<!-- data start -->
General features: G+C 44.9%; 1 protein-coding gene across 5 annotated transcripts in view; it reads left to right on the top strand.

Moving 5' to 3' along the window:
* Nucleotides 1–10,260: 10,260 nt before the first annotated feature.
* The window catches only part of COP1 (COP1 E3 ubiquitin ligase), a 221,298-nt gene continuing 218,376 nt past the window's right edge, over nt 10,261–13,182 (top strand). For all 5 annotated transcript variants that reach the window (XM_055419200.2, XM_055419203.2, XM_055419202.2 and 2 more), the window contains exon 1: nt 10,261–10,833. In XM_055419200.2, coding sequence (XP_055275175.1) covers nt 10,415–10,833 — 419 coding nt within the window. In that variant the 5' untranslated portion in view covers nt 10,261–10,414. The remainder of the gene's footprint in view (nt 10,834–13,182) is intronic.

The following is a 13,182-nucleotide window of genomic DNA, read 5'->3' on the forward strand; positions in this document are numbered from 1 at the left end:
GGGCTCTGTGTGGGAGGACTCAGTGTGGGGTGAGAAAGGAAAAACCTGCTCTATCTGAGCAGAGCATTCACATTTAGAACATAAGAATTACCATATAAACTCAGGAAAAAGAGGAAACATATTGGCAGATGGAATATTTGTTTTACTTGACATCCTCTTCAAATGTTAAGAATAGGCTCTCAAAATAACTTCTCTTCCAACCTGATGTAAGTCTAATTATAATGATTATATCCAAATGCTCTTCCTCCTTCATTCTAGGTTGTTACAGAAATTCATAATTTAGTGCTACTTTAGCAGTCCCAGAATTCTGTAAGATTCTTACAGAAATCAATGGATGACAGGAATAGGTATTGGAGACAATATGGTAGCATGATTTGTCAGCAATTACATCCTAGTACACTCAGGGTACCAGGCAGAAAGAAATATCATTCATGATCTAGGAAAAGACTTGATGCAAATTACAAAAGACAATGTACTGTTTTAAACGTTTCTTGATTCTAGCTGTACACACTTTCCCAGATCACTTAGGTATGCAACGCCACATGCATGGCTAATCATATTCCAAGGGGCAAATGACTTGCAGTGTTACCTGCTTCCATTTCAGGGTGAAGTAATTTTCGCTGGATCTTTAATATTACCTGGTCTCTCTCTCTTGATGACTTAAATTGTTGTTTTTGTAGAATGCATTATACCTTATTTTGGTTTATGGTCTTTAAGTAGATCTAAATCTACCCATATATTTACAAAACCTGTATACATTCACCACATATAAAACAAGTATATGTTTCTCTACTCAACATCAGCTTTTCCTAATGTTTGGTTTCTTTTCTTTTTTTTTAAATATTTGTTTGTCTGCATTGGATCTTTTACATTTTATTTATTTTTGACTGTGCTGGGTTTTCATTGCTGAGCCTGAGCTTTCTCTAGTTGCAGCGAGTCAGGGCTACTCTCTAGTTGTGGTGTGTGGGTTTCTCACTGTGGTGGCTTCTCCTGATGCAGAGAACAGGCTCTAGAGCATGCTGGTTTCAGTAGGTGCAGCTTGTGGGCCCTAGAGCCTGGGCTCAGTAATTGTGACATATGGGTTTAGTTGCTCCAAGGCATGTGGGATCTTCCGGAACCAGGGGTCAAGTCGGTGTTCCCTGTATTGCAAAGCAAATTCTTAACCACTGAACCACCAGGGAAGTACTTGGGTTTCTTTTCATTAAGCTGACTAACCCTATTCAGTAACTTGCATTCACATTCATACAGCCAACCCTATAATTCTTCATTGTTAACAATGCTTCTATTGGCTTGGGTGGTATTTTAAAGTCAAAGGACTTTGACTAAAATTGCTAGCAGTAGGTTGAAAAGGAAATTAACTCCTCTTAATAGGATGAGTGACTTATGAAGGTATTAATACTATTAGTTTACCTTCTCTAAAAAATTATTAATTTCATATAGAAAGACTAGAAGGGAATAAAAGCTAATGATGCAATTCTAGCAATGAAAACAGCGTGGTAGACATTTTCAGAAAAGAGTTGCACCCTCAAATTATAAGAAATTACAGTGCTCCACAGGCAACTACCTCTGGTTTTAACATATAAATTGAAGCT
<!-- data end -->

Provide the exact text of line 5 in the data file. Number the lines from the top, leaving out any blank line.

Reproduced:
The following is a 13,182-nucleotide window of genomic DNA, read 5'->3' on the forward strand; positions in this document are numbered from 1 at the left end: